When pigs fly, chickens swim
Published 12:42 am Saturday, July 20, 2013
It happened years ago, but I still chuckle about it. Back then, if someone had asked me if chickens could swim, I would have said no, definitely not. I knew without doubt that chicken feathers are not waterproof. I also knew that chickens do not have webbed feet. I had to see a chicken swim before I was convinced. And I did. It happened before my own eyes.
One morning while I buzzed around the house getting ready for work, I noticed our dachshund staring out the sun porch door. She was in a point. I took a second look to convince myself of what I saw—a rooster in the back yard.
“A chicken is in the back yard,” I told my husband. “A what?” he asked. “A chicken, a rooster, out there,” I answered, pointing. He nodded, “Oh, I guess Sam brought it.” Sam, his co-worker, owned egg houses and had lots of hens and quite a few roosters. Apparently, he drove by that morning, tossed the rooster over our fence, and drove away.
The dog wanted outside. The minute her feet hit the ground, a chase ensued. After my husband scolded the dog and herded her back inside, he told me the rooster was for our daughter. She said she wanted one so he passed the word on to Sam.
In a few minutes, he left for work. I found myself staring at that poor, scared rooster huddled against some bushes next to the fence. The dog bounced against the back door, barking and raring to get back outside. I directed her out the front door. She tore out to the back like something wild. When I finally got her inside, I was late to work.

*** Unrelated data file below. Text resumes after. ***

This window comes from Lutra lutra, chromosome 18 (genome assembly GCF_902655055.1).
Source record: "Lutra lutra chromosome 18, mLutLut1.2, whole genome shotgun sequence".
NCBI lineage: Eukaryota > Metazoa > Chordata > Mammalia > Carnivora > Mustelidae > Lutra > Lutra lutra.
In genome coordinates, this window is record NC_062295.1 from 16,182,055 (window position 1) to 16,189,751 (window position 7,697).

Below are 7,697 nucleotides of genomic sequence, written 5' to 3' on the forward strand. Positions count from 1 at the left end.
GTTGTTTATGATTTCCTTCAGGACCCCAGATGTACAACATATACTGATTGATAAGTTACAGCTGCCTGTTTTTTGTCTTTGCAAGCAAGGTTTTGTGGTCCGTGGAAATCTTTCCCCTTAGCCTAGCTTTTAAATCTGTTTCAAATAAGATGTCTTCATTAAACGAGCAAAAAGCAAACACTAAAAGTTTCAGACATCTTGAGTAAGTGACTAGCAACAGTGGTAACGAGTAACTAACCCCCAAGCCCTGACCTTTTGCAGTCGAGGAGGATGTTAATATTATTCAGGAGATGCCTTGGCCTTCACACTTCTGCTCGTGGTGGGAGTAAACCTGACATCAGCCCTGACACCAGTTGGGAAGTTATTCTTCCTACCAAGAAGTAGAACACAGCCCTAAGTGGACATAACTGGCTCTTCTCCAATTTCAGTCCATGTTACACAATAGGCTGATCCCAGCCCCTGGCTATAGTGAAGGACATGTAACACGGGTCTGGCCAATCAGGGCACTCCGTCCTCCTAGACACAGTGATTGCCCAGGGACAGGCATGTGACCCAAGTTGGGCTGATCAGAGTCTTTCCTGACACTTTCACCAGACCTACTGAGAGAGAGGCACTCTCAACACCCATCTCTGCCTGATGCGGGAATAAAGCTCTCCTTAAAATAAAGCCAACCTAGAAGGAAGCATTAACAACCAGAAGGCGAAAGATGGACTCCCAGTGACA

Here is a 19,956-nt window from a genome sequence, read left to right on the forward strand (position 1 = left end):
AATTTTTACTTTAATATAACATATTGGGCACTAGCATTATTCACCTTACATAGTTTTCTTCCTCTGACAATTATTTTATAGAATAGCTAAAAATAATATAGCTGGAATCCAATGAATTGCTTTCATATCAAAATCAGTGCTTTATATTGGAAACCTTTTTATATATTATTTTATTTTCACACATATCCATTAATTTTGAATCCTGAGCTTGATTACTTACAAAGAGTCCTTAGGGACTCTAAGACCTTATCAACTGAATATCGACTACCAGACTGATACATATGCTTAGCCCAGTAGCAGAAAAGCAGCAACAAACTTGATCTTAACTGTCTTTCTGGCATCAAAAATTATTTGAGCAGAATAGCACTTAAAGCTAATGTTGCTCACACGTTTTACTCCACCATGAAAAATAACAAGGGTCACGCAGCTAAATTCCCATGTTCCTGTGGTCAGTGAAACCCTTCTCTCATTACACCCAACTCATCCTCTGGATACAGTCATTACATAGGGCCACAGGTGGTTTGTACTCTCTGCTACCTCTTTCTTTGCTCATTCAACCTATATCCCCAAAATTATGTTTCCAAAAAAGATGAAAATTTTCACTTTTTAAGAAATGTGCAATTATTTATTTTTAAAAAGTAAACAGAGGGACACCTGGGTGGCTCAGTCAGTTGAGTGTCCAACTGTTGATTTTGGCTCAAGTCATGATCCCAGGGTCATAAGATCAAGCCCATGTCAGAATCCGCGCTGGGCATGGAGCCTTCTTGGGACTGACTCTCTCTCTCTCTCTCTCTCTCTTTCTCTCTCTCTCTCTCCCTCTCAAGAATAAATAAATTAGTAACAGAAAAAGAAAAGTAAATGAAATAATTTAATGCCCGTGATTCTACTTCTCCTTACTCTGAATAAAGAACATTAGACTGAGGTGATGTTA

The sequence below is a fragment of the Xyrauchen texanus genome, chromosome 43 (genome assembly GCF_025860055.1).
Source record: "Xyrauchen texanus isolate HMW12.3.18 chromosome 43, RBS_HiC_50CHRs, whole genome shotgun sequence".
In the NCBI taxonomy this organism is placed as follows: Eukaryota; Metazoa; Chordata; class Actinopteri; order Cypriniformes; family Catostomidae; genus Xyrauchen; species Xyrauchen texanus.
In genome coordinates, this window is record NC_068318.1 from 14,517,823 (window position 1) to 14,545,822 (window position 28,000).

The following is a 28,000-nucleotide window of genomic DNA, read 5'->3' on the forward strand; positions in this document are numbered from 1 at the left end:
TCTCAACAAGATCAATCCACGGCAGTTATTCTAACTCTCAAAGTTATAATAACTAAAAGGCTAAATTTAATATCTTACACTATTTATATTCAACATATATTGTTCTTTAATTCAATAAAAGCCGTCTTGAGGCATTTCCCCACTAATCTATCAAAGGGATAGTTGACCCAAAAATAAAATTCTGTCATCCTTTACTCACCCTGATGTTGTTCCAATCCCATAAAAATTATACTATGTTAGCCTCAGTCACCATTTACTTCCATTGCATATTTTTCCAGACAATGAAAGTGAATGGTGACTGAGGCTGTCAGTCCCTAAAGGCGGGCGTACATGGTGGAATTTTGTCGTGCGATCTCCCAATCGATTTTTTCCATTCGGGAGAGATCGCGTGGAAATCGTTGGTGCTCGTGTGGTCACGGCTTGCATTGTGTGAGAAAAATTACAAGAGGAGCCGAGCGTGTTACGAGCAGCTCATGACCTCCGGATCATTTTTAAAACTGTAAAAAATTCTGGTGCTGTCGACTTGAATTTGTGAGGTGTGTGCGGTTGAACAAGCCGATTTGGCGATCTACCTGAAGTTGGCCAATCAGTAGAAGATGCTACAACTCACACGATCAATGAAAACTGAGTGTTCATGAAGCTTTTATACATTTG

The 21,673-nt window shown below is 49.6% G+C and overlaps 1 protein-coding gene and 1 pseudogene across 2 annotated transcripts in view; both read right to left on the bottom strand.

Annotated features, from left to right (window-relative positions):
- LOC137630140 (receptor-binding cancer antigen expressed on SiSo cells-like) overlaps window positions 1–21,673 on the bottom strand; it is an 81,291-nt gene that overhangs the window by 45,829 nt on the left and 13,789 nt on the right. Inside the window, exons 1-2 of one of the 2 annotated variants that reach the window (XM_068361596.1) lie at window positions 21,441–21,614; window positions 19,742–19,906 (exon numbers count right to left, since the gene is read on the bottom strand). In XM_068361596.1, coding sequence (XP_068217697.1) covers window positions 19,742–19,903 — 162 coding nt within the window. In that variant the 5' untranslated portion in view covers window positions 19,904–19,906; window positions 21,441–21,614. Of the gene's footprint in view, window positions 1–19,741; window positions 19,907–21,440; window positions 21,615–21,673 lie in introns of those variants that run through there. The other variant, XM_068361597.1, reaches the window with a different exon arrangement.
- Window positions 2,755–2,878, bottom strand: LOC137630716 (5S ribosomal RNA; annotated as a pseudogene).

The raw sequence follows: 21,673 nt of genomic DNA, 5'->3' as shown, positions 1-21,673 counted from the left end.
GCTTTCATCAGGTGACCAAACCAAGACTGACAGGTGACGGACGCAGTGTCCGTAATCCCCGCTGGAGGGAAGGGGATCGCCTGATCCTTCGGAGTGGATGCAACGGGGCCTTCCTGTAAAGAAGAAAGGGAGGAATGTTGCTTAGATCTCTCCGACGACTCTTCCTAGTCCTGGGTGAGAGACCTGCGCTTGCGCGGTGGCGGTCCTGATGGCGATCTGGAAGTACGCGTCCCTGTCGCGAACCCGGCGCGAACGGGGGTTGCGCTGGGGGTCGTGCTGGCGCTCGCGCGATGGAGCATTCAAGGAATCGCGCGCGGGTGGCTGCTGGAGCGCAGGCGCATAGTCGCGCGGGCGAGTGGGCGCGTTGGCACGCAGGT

I called our daughter who admitted she asked for the chicken without checking with her husband. She was afraid he wouldn’t be too pleased since they had a garden. I demanded she come get her chicken. “But how will I get it home in the car?” she pleaded.
During our lunch breaks, she rushed over to see the chicken. She broke the news to her husband by telephone. He did not want a chicken. She went outside with her daddy and the dog to see it, anyway. The dog shot across the back yard in pursuit of the rooster. It raced over to the swimming pool, jumped in, and hastily swam across it. My husband met it on the other side. So did the dachshund. My husband managed to prevent bloodshed between dog and fowl. That night he built a little pen for the rooster. It woke us up at daylight the next morning, crowing. We couldn’t keep the rooster. There was no way this was going to work out.
I heaved a sigh of relief when a friend took away our feathered visitor the next day. We didn’t need a repeat performance at the pool. We were convinced. That chicken could, and perhaps out of desperation, did swim.